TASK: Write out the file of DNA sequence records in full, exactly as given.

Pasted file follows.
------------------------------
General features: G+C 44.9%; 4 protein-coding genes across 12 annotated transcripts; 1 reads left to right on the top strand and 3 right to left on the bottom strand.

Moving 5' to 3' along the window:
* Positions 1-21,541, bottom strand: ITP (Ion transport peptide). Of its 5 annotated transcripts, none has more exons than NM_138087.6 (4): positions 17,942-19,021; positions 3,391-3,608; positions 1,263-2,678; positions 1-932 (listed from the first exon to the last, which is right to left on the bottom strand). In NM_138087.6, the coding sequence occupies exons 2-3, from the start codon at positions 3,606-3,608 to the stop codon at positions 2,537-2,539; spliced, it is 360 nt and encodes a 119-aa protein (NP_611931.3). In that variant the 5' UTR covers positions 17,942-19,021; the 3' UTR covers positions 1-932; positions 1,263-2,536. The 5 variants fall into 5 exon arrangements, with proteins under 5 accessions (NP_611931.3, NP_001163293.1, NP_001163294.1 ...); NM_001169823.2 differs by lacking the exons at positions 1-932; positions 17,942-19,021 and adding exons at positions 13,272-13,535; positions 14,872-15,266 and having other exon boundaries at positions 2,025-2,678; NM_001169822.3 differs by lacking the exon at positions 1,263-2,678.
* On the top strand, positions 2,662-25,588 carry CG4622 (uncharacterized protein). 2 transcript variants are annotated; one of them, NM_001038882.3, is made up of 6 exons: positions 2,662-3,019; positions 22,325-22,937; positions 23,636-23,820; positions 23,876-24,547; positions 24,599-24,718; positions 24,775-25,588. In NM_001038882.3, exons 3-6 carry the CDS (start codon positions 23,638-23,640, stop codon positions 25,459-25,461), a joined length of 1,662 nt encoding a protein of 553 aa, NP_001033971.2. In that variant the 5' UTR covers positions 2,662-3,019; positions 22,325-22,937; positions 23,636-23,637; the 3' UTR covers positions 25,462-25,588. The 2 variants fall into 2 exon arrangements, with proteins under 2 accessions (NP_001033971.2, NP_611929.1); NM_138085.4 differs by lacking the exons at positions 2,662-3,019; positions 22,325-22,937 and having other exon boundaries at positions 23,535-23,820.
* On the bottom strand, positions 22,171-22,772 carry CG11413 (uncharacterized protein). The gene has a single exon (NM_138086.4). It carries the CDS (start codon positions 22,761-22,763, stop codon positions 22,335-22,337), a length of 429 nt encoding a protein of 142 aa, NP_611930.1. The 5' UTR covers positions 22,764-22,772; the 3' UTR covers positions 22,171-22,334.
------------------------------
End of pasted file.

General features: G+C 44.9%; 4 protein-coding genes across 12 annotated transcripts; 1 reads left to right on the top strand and 3 right to left on the bottom strand.

Moving 5' to 3' along the window:
* Positions 1-21,541, bottom strand: ITP (Ion transport peptide). Of its 5 annotated transcripts, none has more exons than NM_138087.6 (4): positions 17,942-19,021; positions 3,391-3,608; positions 1,263-2,678; positions 1-932 (listed from the first exon to the last, which is right to left on the bottom strand). In NM_138087.6, the coding sequence occupies exons 2-3, from the start codon at positions 3,606-3,608 to the stop codon at positions 2,537-2,539; spliced, it is 360 nt and encodes a 119-aa protein (NP_611931.3). In that variant the 5' UTR covers positions 17,942-19,021; the 3' UTR covers positions 1-932; positions 1,263-2,536. The 5 variants fall into 5 exon arrangements, with proteins under 5 accessions (NP_611931.3, NP_001163293.1, NP_001163294.1 ...); NM_001169823.2 differs by lacking the exons at positions 1-932; positions 17,942-19,021 and adding exons at positions 13,272-13,535; positions 14,872-15,266 and having other exon boundaries at positions 2,025-2,678; NM_001169822.3 differs by lacking the exon at positions 1,263-2,678.
* On the top strand, positions 2,662-25,588 carry CG4622 (uncharacterized protein). 2 transcript variants are annotated; one of them, NM_001038882.3, is made up of 6 exons: positions 2,662-3,019; positions 22,325-22,937; positions 23,636-23,820; positions 23,876-24,547; positions 24,599-24,718; positions 24,775-25,588. In NM_001038882.3, exons 3-6 carry the CDS (start codon positions 23,638-23,640, stop codon positions 25,459-25,461), a joined length of 1,662 nt encoding a protein of 553 aa, NP_001033971.2. In that variant the 5' UTR covers positions 2,662-3,019; positions 22,325-22,937; positions 23,636-23,637; the 3' UTR covers positions 25,462-25,588. The 2 variants fall into 2 exon arrangements, with proteins under 2 accessions (NP_001033971.2, NP_611929.1); NM_138085.4 differs by lacking the exons at positions 2,662-3,019; positions 22,325-22,937 and having other exon boundaries at positions 23,535-23,820.
* On the bottom strand, positions 22,171-22,772 carry CG11413 (uncharacterized protein). The gene has a single exon (NM_138086.4). It carries the CDS (start codon positions 22,761-22,763, stop codon positions 22,335-22,337), a length of 429 nt encoding a protein of 142 aa, NP_611930.1. The 5' UTR covers positions 22,764-22,772; the 3' UTR covers positions 22,171-22,334.